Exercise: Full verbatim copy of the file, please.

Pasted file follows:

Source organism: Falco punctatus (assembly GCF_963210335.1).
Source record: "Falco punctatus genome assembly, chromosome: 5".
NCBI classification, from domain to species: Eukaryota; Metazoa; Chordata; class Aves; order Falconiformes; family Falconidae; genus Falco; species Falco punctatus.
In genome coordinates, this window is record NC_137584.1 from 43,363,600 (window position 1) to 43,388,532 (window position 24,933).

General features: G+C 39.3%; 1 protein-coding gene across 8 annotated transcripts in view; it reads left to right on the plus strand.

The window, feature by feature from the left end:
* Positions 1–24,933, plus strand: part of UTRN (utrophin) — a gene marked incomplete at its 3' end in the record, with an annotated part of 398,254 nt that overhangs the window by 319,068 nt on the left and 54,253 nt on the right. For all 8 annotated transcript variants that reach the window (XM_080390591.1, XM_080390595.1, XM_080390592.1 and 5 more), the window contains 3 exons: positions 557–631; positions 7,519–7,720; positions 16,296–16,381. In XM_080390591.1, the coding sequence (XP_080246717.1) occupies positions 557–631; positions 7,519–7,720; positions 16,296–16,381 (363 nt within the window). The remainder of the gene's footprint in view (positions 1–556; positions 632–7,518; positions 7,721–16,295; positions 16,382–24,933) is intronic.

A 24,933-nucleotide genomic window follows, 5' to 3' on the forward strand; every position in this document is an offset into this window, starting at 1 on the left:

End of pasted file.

Source organism: Falco punctatus (assembly GCF_963210335.1).
Source record: "Falco punctatus genome assembly, chromosome: 5".
NCBI classification, from domain to species: Eukaryota; Metazoa; Chordata; class Aves; order Falconiformes; family Falconidae; genus Falco; species Falco punctatus.
In genome coordinates, this window is record NC_137584.1 from 43,363,600 (window position 1) to 43,388,532 (window position 24,933).

General features: G+C 39.3%; 1 protein-coding gene across 8 annotated transcripts in view; it reads left to right on the plus strand.

The window, feature by feature from the left end:
* Positions 1–24,933, plus strand: part of UTRN (utrophin) — a gene marked incomplete at its 3' end in the record, with an annotated part of 398,254 nt that overhangs the window by 319,068 nt on the left and 54,253 nt on the right. For all 8 annotated transcript variants that reach the window (XM_080390591.1, XM_080390595.1, XM_080390592.1 and 5 more), the window contains 3 exons: positions 557–631; positions 7,519–7,720; positions 16,296–16,381. In XM_080390591.1, the coding sequence (XP_080246717.1) occupies positions 557–631; positions 7,519–7,720; positions 16,296–16,381 (363 nt within the window). The remainder of the gene's footprint in view (positions 1–556; positions 632–7,518; positions 7,721–16,295; positions 16,382–24,933) is intronic.

A 24,933-nucleotide genomic window follows, 5' to 3' on the forward strand; every position in this document is an offset into this window, starting at 1 on the left: